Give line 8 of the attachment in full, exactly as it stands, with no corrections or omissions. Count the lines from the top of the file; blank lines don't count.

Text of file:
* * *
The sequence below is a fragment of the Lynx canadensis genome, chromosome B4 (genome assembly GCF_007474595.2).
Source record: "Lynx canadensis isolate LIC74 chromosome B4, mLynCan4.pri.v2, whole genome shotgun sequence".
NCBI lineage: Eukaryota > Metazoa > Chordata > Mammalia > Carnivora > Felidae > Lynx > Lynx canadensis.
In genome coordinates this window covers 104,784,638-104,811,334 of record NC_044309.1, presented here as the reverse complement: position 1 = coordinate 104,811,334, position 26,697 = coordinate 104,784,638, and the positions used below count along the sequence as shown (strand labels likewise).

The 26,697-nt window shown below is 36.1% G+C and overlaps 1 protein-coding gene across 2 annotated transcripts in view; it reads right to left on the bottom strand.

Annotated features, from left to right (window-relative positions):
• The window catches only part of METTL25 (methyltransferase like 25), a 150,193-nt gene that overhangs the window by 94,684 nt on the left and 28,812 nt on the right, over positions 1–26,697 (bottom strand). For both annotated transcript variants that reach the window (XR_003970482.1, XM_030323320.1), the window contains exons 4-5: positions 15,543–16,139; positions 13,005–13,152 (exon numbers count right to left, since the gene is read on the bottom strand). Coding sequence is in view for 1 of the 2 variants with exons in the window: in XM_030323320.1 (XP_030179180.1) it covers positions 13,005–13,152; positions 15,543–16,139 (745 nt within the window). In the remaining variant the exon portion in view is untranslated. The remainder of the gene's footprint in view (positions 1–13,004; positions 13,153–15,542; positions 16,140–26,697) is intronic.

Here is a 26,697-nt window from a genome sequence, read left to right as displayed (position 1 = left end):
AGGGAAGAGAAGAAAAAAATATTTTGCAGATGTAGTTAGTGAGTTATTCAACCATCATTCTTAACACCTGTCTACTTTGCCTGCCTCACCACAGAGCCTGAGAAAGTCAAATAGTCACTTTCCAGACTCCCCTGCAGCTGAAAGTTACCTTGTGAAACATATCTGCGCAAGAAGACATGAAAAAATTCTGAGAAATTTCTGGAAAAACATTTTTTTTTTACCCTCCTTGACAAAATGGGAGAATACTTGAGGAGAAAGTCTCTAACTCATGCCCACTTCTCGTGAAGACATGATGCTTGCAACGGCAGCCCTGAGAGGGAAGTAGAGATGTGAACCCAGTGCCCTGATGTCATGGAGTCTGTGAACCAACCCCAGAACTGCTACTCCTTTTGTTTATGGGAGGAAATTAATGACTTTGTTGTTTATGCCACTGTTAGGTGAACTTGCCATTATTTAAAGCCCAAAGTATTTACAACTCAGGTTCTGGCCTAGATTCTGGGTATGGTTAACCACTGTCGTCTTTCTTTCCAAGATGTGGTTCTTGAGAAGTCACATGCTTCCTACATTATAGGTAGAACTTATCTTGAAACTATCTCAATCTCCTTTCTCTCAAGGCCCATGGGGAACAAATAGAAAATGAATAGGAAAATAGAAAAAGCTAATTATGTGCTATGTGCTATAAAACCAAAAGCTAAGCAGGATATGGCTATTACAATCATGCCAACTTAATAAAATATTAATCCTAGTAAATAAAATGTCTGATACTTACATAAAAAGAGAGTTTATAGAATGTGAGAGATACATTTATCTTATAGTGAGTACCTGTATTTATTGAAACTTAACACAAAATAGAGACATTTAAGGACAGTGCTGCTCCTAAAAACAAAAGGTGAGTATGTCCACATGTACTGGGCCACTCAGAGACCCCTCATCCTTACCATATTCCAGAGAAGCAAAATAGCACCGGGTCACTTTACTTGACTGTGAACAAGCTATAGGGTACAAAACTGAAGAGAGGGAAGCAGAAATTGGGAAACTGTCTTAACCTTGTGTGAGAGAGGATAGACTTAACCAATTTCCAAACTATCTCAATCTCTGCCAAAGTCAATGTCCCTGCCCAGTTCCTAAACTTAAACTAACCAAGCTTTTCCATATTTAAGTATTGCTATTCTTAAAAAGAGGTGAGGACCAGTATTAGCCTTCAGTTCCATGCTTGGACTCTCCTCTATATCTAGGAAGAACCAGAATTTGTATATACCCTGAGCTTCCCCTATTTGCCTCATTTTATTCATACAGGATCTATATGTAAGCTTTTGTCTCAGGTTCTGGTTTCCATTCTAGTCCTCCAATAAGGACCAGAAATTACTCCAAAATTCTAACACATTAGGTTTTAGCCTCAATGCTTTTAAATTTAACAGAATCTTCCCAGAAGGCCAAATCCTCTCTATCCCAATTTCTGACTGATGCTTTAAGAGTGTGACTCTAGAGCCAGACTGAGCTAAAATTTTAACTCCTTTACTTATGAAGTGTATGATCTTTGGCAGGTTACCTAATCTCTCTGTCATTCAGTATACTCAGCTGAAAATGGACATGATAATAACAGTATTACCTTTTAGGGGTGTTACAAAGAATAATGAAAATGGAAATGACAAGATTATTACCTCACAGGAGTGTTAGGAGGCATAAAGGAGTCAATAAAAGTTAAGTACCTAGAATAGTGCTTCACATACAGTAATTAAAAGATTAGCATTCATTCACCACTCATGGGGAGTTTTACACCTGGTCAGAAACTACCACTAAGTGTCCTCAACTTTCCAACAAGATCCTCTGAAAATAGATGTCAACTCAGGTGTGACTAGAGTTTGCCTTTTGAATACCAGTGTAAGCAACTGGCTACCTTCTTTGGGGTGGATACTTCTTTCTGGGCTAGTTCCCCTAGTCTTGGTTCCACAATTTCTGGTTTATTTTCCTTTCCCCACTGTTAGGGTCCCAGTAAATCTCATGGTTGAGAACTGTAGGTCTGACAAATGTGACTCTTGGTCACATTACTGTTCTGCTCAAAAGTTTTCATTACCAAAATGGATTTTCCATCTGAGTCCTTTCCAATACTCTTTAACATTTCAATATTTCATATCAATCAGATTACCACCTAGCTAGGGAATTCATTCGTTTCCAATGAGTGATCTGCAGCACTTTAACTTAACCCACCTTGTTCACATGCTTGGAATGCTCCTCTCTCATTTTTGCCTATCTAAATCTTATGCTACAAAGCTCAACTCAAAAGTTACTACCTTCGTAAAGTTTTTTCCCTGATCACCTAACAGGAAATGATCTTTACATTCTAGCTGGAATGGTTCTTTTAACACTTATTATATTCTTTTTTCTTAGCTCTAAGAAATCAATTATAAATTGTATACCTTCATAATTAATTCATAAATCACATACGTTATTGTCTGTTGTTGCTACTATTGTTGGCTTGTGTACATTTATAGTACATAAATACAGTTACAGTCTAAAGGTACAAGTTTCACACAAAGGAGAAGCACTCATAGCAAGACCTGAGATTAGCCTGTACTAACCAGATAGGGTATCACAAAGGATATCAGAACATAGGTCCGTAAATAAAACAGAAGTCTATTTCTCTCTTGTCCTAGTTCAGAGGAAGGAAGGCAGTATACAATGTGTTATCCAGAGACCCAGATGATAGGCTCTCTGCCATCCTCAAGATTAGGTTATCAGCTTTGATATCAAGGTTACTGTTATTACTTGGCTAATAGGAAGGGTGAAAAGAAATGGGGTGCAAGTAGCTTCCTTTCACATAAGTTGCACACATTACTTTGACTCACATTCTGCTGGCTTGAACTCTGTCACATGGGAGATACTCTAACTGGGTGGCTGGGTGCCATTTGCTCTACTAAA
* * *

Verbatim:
Here is a 26,697-nt window from a genome sequence, read left to right as displayed (position 1 = left end):